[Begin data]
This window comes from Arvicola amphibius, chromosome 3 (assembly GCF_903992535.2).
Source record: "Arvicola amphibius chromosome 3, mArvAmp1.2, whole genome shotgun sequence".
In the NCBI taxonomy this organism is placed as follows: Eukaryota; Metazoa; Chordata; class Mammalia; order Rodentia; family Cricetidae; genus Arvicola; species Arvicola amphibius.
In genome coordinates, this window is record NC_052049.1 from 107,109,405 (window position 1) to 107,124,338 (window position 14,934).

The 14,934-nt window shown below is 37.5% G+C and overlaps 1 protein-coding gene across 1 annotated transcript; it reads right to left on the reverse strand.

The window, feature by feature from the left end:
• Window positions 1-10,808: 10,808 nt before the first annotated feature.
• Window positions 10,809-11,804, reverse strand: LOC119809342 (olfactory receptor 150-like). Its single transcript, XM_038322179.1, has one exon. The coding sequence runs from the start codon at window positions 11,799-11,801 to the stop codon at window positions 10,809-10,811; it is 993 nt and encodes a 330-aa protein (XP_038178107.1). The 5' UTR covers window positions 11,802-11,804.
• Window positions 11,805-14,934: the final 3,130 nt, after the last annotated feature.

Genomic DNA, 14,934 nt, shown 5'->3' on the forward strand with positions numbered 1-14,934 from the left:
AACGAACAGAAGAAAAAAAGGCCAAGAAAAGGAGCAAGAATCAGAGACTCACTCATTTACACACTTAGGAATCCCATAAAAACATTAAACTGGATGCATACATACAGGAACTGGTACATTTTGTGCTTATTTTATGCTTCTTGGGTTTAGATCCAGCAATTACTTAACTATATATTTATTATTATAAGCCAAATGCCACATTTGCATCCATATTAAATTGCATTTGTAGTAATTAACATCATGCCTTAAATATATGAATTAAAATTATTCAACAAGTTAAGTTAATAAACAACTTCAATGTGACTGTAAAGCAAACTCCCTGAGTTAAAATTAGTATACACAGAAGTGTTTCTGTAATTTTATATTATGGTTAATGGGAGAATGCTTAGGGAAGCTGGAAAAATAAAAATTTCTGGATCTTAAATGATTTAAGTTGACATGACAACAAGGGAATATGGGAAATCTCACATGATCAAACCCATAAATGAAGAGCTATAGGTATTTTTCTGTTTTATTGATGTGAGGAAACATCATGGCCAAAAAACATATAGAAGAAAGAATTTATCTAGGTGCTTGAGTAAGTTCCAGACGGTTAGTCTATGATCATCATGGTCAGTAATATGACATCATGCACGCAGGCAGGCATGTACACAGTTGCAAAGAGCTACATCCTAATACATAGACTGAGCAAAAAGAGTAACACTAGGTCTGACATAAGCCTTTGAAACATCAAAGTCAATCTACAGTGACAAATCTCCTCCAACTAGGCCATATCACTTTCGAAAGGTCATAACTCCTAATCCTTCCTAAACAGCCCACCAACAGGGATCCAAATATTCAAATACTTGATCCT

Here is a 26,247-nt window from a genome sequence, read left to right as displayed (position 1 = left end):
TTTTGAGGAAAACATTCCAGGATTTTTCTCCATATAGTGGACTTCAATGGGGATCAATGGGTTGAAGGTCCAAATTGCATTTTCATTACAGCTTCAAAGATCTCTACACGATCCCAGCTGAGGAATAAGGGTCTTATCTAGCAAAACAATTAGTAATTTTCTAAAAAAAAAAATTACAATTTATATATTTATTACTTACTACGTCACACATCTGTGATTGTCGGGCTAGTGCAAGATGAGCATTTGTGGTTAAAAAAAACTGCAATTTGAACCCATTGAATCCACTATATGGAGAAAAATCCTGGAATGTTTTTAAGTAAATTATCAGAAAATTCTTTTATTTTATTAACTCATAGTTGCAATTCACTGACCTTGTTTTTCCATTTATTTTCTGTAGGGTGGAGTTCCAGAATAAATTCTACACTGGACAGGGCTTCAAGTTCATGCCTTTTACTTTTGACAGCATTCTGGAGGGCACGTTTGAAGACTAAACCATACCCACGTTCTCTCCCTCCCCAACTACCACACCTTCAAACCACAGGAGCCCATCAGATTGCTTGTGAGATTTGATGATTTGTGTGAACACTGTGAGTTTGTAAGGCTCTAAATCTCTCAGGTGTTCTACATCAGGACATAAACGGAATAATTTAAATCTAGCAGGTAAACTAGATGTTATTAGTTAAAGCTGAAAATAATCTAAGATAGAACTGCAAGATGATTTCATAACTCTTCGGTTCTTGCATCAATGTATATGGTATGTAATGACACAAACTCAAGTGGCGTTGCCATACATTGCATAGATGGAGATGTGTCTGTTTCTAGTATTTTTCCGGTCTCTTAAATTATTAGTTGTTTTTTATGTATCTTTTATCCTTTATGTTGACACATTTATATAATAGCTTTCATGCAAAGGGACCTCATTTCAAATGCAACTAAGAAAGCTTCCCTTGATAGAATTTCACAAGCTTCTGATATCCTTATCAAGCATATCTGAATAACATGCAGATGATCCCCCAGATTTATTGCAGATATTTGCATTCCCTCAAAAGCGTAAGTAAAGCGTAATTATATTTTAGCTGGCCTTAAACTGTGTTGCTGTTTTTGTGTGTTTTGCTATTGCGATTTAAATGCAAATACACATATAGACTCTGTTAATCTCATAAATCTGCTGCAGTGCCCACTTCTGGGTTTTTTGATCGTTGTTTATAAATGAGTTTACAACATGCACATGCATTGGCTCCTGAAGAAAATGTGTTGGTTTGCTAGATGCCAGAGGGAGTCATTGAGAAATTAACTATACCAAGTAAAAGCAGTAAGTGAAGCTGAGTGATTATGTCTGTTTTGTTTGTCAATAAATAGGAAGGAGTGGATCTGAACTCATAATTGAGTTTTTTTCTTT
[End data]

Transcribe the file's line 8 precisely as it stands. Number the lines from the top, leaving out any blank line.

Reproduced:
• Window positions 10,809-11,804, reverse strand: LOC119809342 (olfactory receptor 150-like). Its single transcript, XM_038322179.1, has one exon. The coding sequence runs from the start codon at window positions 11,799-11,801 to the stop codon at window positions 10,809-10,811; it is 993 nt and encodes a 330-aa protein (XP_038178107.1). The 5' UTR covers window positions 11,802-11,804.